I think that it’s fairly clear that the film is an indictment of Middle Eastern culture, and calls for westerners to come in and change them. Only we can save them!

Muslim Religion – Christianity gets serious treatment in Disney films such as The Chronicles of Narnia (a Christian allegory), but Aladdin mocks and trivializes the Islamic religion repeatedly. Continually, we hear the Muslim characters crying out religions phrases like “As-Salamu Alaykum” and “Praise Allah” as if they were old women playing Bingo. Turbans are set on fire, their feathers fall down into their eyes. The treasure cave that Aladdin goes into calls him an “infidel” for the monkey merely touching a giant ruby. It’s all made to be a comic spectacle worthy of American derision, with obvious patriotic motives toward the recent (and future) operations in the Middle East.

Women and Minorities Need to be Saved – Despite the fact that Jasmine is a strong woman that can reject the substandard suitors that seek her hand in marriage and feel objectified by a group of men talking about who she will marry without her input, in the end she still must be saved by Aladdin. He saves her not only from a life of unhappy marriage, but he literally must save her life in the end. Furthermore, the whole story is implying that an Arab state will naturally lead to totalitarianism if not interfered with. The Sultan even says that the kingdom needs somebody of Aladdin’s character.

This is made clear through the characters’ appearances and voices. Aladdin does not look Arab at all, and in fact was intentionally modeled on Tom Cruise. Yes, Disney’s Arab hero is modeled on America’s most famous Scientologist. He and Jasmine both have lighter skin than the rest of the cast and have all-American accents. Meanwhile, the evil Jafar has darker skin than the rest (many of which basically just look Italian). His pet bird is even named Iago, named for the duplicitous character in Shakespeare’s Othello, deepening the western framework for judging these characters.

The Original Aladdin – In the original tale of Aladdin, published in A Thousand and One Nights, Aladdin was a Chinese boy living in China, manipulated by a North African sorcerer to do his bidding. The latter character would actually have represented the west to those in China. Through the help of the genie in the story, he wishes himself a great fortune and marries the Emperor’s daughter, later defeating the sorcerer. It’s clear then that the tale was bastardized to conform to the corporation’s romantic formula and to serve as mainstream commentary on Middle Eastern culture, doing its part to make sure the children of the 90s would support more Middle Eastern intervention.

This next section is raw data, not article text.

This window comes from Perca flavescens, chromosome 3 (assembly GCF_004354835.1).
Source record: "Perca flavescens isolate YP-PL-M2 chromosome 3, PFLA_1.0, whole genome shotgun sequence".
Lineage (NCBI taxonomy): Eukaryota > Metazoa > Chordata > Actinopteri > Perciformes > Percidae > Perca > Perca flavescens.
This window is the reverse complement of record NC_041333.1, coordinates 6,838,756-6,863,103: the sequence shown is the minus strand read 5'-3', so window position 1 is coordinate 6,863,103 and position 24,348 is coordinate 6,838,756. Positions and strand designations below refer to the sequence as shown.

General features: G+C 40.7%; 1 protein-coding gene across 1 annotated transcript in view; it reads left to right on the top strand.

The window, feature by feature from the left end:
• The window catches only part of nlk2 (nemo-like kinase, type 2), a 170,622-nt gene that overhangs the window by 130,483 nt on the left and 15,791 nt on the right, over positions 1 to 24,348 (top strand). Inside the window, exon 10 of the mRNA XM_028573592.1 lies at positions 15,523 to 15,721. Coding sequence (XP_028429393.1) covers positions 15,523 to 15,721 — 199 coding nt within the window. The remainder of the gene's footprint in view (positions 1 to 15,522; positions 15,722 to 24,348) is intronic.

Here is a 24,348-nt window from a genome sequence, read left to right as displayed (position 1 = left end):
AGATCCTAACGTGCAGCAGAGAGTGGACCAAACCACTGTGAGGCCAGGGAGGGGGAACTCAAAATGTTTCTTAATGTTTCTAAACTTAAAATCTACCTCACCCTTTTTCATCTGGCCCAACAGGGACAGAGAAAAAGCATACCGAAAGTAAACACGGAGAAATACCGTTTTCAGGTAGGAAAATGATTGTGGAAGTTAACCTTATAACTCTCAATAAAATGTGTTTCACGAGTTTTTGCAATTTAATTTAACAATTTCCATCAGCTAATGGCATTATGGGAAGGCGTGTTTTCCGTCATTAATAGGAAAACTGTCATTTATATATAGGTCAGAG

6 Comments on “Aladdin Analysis: Change Those Barbarians!”

  1. charles bear says:

    I do enjoy your efforts–I think you think, and at the same time I enjoy your sense of humor –we could use more of both in the world of today.

    Keep on trucking–with-out people like you we’d be much worse off than we are

    Ernst Becker and Norman O Brown are very much worth reading–I know you must be very busy–but some things are necessary–and I think these will help in ways that will repay any effort you make

    • charles bear says:

      I found an interview with Jacques Ellul on YouTube–“The Betrayal by Technology”

      It’s in French but with subtitles–you may find this and him worth while

      I first discovered the “Technological Society” many years ago–great insights and of course Lewis Mumford–but Ellul is special

      Hey–just a suggestion, nothing more

      I hope your holidays are going/doing well–all the best


  2. suziebee says:

    This is interesting, but I was wondering how you would square your link to the 1991 war with the fact that animated films take a great many years to produce because they are so labour intensive. Aladdin was released the year after the war began but could easily have been conceived and drafted a decade earlier – do you think that Disney would still have been so concerned with imposing Western values on the Middle East then?


  3. Hey, why don’t you post anymore, or that often? I miss your posts.

    • Thanks for noticing my absence. Unfortunately my work projects have been taking up my time over the past year, and there hasn’t been much time to read Shakespeare, analyze Disney movies, etc. However, I am going to start up the blog/youtube channel again soon! Thanks again